Obama budget: A useful exercise in political theater?

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I’ve been watching with a mixture of disdain and wonder the release and public flagellation of President Obama’s 2013 budget proposal. Disdain mostly because a Democratic President actually just proposed cutting benefits to current Social Security recipients (along with the rest of us, when we get there) through this Chained CPI bullpucky, and wonder because of what a brutally aggressive political gambit it represents.

I’ll explain. For one thing, Obama’s budget has zero chance of becoming law. We know this. He knows this. Mitch McConnell, John Boehner, Harry Reid, and Nancy Pelosi know this. None whatsoever. Perhaps this is an optimistic reading of the circumstances here, but I think that’s part of the point of this exercise. The things that President Obama proposed in this budget are the very things the Republican Party demanded in return for additional tax revenue to close the budget deficit (despite Social Security contributing exactly zero dollars to the deficit. I digress). At the same time, Obama knows that McConnell and Boehner will never, ever, ever agree to any compromise at all, let alone one that involves additional tax revenue on top of what Obama already achieved in December. So by offering them exactly what they wanted with the foreknowledge that they will never accept it in any real way, he’s forcing them once again (and again, and again) to own their right-wing, reactionary agenda in front of a public that, if memory serves, recently rejected that crap by a pretty huge margin.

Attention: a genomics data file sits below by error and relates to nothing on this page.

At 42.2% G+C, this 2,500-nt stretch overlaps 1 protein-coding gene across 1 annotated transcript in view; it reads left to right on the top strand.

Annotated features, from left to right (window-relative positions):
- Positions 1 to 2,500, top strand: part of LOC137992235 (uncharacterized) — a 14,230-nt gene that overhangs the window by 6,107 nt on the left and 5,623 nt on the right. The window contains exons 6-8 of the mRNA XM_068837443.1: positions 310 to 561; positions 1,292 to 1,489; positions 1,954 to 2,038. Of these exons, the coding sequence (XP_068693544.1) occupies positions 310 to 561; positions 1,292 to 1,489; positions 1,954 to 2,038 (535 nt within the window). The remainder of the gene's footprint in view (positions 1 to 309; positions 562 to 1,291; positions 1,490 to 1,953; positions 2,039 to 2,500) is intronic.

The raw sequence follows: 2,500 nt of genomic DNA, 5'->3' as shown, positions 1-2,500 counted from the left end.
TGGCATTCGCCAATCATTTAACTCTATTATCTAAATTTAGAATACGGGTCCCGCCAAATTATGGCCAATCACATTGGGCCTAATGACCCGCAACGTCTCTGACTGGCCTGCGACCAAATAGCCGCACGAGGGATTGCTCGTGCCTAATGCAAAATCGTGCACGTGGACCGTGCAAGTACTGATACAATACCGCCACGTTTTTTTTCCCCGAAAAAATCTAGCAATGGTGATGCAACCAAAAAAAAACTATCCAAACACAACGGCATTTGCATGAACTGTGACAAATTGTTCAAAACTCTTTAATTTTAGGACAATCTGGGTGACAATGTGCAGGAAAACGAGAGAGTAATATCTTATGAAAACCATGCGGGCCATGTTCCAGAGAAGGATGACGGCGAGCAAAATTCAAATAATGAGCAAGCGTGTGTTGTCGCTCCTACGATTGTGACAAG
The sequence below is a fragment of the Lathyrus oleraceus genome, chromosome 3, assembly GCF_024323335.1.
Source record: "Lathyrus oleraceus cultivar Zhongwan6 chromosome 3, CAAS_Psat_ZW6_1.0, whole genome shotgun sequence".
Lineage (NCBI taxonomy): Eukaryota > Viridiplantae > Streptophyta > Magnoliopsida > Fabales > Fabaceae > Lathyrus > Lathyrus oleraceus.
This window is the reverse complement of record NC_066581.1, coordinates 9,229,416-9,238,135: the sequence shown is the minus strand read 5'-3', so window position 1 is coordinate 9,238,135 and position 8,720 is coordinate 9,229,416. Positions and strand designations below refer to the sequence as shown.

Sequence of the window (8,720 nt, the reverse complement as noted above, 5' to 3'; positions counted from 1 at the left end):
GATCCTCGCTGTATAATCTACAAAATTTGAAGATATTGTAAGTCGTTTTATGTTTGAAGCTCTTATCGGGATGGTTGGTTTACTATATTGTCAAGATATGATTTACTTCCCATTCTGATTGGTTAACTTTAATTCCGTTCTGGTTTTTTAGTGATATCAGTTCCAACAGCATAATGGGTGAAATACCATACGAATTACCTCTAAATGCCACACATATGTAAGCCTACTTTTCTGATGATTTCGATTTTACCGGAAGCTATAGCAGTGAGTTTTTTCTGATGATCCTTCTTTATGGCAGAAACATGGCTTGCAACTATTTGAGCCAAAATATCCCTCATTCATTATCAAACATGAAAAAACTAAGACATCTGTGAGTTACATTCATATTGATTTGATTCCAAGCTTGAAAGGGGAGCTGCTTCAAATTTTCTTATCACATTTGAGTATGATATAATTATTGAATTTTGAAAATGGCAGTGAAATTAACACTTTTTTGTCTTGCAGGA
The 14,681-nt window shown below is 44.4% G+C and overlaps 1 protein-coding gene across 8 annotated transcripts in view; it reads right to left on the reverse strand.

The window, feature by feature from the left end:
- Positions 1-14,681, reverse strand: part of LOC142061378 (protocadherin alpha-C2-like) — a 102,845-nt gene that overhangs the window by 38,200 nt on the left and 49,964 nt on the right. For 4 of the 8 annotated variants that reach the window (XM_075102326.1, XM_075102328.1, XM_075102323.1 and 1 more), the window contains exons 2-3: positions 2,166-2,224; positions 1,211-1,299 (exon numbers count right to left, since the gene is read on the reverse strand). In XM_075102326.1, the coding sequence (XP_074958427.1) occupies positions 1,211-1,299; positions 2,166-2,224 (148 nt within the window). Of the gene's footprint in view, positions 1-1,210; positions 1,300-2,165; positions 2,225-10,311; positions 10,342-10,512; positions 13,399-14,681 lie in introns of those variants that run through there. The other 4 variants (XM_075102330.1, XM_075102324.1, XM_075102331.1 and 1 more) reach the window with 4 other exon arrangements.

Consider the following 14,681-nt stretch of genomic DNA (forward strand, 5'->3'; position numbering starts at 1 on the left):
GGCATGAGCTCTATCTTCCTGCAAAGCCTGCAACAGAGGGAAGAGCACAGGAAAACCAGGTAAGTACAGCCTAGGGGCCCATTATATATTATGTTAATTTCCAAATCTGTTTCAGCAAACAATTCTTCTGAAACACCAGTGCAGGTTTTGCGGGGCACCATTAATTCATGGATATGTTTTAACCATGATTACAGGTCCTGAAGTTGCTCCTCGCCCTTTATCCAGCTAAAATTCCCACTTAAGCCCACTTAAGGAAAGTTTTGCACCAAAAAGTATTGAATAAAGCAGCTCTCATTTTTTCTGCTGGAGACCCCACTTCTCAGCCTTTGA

Is this proposal a good thing? No, of course not. It doesn’t do enough to push renewable energy production or rapid transit options or a host of other priorities, especially in light of a still-fragile economy. But with divided government, we really have two options: publicly moan about how mean and nasty the other side is, or beat the other side over the head with their own intransigence until they either submit, or the voting public turns them out on their ear and demands progress. John Boehner and Mitch McConnell are stuck with the first option, whether they like it or not. President Obama has apparently chosen the second option. The progressive movement must keep up the fight to protect Social Security and Medicare, and make sure public opinion stays on our side. At the same time, we need to help keep the focus where it needs to be through the 2014 elections: on a right-wing political party that has effectively broken our national political discourse, and does not deserve to be anywhere near the levers of power.